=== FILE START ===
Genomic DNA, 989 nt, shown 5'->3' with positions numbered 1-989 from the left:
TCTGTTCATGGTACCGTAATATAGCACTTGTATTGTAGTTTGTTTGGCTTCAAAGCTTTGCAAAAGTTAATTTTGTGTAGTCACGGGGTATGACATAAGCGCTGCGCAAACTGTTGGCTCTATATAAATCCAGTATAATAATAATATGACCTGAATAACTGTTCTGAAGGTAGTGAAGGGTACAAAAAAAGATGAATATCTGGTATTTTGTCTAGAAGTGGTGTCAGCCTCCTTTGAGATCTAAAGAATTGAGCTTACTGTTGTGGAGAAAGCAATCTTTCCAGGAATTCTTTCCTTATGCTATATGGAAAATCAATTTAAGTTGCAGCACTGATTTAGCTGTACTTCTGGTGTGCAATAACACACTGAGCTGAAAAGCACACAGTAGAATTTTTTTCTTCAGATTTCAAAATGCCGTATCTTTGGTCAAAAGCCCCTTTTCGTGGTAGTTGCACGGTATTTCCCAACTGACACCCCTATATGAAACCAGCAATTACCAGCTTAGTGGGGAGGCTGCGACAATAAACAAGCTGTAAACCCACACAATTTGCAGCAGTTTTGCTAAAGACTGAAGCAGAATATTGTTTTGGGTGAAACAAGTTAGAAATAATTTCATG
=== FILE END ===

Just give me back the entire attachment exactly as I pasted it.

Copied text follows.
Genomic DNA, 989 nt, shown 5'->3' with positions numbered 1-989 from the left:
TCTGTTCATGGTACCGTAATATAGCACTTGTATTGTAGTTTGTTTGGCTTCAAAGCTTTGCAAAAGTTAATTTTGTGTAGTCACGGGGTATGACATAAGCGCTGCGCAAACTGTTGGCTCTATATAAATCCAGTATAATAATAATATGACCTGAATAACTGTTCTGAAGGTAGTGAAGGGTACAAAAAAAGATGAATATCTGGTATTTTGTCTAGAAGTGGTGTCAGCCTCCTTTGAGATCTAAAGAATTGAGCTTACTGTTGTGGAGAAAGCAATCTTTCCAGGAATTCTTTCCTTATGCTATATGGAAAATCAATTTAAGTTGCAGCACTGATTTAGCTGTACTTCTGGTGTGCAATAACACACTGAGCTGAAAAGCACACAGTAGAATTTTTTTCTTCAGATTTCAAAATGCCGTATCTTTGGTCAAAAGCCCCTTTTCGTGGTAGTTGCACGGTATTTCCCAACTGACACCCCTATATGAAACCAGCAATTACCAGCTTAGTGGGGAGGCTGCGACAATAAACAAGCTGTAAACCCACACAATTTGCAGCAGTTTTGCTAAAGACTGAAGCAGAATATTGTTTTGGGTGAAACAAGTTAGAAATAATTTCATG